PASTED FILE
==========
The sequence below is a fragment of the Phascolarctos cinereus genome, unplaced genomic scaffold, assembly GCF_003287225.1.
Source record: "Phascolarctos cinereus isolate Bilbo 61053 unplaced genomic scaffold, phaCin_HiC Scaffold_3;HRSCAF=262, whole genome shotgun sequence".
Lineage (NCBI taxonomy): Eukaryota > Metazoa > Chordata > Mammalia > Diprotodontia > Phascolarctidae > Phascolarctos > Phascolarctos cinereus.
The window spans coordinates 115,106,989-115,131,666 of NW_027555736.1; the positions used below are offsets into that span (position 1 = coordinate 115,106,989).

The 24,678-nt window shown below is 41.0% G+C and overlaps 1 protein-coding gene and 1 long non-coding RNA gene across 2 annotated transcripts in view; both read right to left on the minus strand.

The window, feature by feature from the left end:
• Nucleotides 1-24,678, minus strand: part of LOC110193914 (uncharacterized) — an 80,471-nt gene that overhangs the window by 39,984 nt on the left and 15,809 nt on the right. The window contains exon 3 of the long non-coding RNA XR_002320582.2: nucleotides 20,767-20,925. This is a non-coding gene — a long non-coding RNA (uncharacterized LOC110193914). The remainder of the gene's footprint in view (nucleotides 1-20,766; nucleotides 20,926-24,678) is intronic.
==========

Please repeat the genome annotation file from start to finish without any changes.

The sequence below is a fragment of the Phascolarctos cinereus genome, unplaced genomic scaffold, assembly GCF_003287225.1.
Source record: "Phascolarctos cinereus isolate Bilbo 61053 unplaced genomic scaffold, phaCin_HiC Scaffold_3;HRSCAF=262, whole genome shotgun sequence".
Lineage (NCBI taxonomy): Eukaryota > Metazoa > Chordata > Mammalia > Diprotodontia > Phascolarctidae > Phascolarctos > Phascolarctos cinereus.
The window spans coordinates 115,106,989-115,131,666 of NW_027555736.1; the positions used below are offsets into that span (position 1 = coordinate 115,106,989).

The 24,678-nt window shown below is 41.0% G+C and overlaps 1 protein-coding gene and 1 long non-coding RNA gene across 2 annotated transcripts in view; both read right to left on the minus strand.

The window, feature by feature from the left end:
• Nucleotides 1-24,678, minus strand: part of LOC110193914 (uncharacterized) — an 80,471-nt gene that overhangs the window by 39,984 nt on the left and 15,809 nt on the right. The window contains exon 3 of the long non-coding RNA XR_002320582.2: nucleotides 20,767-20,925. This is a non-coding gene — a long non-coding RNA (uncharacterized LOC110193914). The remainder of the gene's footprint in view (nucleotides 1-20,766; nucleotides 20,926-24,678) is intronic.